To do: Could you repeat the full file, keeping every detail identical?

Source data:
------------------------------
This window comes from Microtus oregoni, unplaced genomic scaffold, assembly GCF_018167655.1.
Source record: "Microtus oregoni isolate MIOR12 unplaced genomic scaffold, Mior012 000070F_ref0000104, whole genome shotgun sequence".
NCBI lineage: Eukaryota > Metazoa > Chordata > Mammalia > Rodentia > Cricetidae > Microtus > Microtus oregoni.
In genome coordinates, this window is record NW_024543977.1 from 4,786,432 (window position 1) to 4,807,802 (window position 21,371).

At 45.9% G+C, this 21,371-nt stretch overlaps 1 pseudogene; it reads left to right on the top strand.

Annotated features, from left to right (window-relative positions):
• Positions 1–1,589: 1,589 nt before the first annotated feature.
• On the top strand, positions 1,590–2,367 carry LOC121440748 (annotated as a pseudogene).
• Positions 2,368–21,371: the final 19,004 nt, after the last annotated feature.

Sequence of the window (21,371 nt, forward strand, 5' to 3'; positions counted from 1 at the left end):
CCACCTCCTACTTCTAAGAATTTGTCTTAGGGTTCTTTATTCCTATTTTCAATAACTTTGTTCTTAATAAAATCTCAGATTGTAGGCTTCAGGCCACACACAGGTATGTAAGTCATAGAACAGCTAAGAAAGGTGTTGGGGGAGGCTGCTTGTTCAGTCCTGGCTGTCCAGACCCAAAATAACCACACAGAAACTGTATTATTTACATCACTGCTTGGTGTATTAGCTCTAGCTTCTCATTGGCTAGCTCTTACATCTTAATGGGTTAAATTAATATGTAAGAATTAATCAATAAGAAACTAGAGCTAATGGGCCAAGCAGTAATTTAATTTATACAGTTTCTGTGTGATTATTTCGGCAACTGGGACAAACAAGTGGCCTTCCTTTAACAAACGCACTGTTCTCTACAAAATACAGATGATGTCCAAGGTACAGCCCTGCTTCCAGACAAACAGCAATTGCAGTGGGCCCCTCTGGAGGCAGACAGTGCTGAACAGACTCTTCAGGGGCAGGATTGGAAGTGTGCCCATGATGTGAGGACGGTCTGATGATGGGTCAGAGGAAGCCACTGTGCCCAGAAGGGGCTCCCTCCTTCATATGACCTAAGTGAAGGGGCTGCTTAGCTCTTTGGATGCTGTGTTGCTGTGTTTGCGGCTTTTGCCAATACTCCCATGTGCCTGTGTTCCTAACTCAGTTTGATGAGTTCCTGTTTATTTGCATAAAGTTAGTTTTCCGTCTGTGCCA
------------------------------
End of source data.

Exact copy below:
This window comes from Microtus oregoni, unplaced genomic scaffold, assembly GCF_018167655.1.
Source record: "Microtus oregoni isolate MIOR12 unplaced genomic scaffold, Mior012 000070F_ref0000104, whole genome shotgun sequence".
NCBI lineage: Eukaryota > Metazoa > Chordata > Mammalia > Rodentia > Cricetidae > Microtus > Microtus oregoni.
In genome coordinates, this window is record NW_024543977.1 from 4,786,432 (window position 1) to 4,807,802 (window position 21,371).

At 45.9% G+C, this 21,371-nt stretch overlaps 1 pseudogene; it reads left to right on the top strand.

Annotated features, from left to right (window-relative positions):
• Positions 1–1,589: 1,589 nt before the first annotated feature.
• On the top strand, positions 1,590–2,367 carry LOC121440748 (annotated as a pseudogene).
• Positions 2,368–21,371: the final 19,004 nt, after the last annotated feature.

Sequence of the window (21,371 nt, forward strand, 5' to 3'; positions counted from 1 at the left end):
CCACCTCCTACTTCTAAGAATTTGTCTTAGGGTTCTTTATTCCTATTTTCAATAACTTTGTTCTTAATAAAATCTCAGATTGTAGGCTTCAGGCCACACACAGGTATGTAAGTCATAGAACAGCTAAGAAAGGTGTTGGGGGAGGCTGCTTGTTCAGTCCTGGCTGTCCAGACCCAAAATAACCACACAGAAACTGTATTATTTACATCACTGCTTGGTGTATTAGCTCTAGCTTCTCATTGGCTAGCTCTTACATCTTAATGGGTTAAATTAATATGTAAGAATTAATCAATAAGAAACTAGAGCTAATGGGCCAAGCAGTAATTTAATTTATACAGTTTCTGTGTGATTATTTCGGCAACTGGGACAAACAAGTGGCCTTCCTTTAACAAACGCACTGTTCTCTACAAAATACAGATGATGTCCAAGGTACAGCCCTGCTTCCAGACAAACAGCAATTGCAGTGGGCCCCTCTGGAGGCAGACAGTGCTGAACAGACTCTTCAGGGGCAGGATTGGAAGTGTGCCCATGATGTGAGGACGGTCTGATGATGGGTCAGAGGAAGCCACTGTGCCCAGAAGGGGCTCCCTCCTTCATATGACCTAAGTGAAGGGGCTGCTTAGCTCTTTGGATGCTGTGTTGCTGTGTTTGCGGCTTTTGCCAATACTCCCATGTGCCTGTGTTCCTAACTCAGTTTGATGAGTTCCTGTTTATTTGCATAAAGTTAGTTTTCCGTCTGTGCCA